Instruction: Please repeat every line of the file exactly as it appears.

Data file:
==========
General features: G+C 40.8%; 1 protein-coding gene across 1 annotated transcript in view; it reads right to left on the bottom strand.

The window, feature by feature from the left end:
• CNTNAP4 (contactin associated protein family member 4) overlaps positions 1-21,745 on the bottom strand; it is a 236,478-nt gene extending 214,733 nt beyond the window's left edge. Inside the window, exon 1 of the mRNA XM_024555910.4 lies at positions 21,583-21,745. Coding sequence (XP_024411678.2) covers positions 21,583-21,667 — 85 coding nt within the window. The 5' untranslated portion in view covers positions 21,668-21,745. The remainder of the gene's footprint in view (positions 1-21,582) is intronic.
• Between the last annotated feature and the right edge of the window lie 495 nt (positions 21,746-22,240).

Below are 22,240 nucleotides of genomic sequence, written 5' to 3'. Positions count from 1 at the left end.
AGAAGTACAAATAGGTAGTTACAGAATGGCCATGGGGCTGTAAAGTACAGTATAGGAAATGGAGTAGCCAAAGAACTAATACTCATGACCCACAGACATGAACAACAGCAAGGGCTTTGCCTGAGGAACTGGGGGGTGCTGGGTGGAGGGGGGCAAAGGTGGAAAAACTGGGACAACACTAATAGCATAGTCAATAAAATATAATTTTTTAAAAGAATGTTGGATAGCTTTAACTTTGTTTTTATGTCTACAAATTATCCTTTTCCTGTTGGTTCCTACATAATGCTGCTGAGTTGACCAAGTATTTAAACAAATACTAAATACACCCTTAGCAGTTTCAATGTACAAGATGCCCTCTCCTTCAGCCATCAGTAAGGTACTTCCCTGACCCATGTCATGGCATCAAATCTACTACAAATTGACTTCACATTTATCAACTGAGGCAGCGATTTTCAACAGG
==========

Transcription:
General features: G+C 40.8%; 1 protein-coding gene across 1 annotated transcript in view; it reads right to left on the bottom strand.

The window, feature by feature from the left end:
• CNTNAP4 (contactin associated protein family member 4) overlaps positions 1-21,745 on the bottom strand; it is a 236,478-nt gene extending 214,733 nt beyond the window's left edge. Inside the window, exon 1 of the mRNA XM_024555910.4 lies at positions 21,583-21,745. Coding sequence (XP_024411678.2) covers positions 21,583-21,667 — 85 coding nt within the window. The 5' untranslated portion in view covers positions 21,668-21,745. The remainder of the gene's footprint in view (positions 1-21,582) is intronic.
• Between the last annotated feature and the right edge of the window lie 495 nt (positions 21,746-22,240).

Below are 22,240 nucleotides of genomic sequence, written 5' to 3'. Positions count from 1 at the left end.
AGAAGTACAAATAGGTAGTTACAGAATGGCCATGGGGCTGTAAAGTACAGTATAGGAAATGGAGTAGCCAAAGAACTAATACTCATGACCCACAGACATGAACAACAGCAAGGGCTTTGCCTGAGGAACTGGGGGGTGCTGGGTGGAGGGGGGCAAAGGTGGAAAAACTGGGACAACACTAATAGCATAGTCAATAAAATATAATTTTTTAAAAGAATGTTGGATAGCTTTAACTTTGTTTTTATGTCTACAAATTATCCTTTTCCTGTTGGTTCCTACATAATGCTGCTGAGTTGACCAAGTATTTAAACAAATACTAAATACACCCTTAGCAGTTTCAATGTACAAGATGCCCTCTCCTTCAGCCATCAGTAAGGTACTTCCCTGACCCATGTCATGGCATCAAATCTACTACAAATTGACTTCACATTTATCAACTGAGGCAGCGATTTTCAACAGG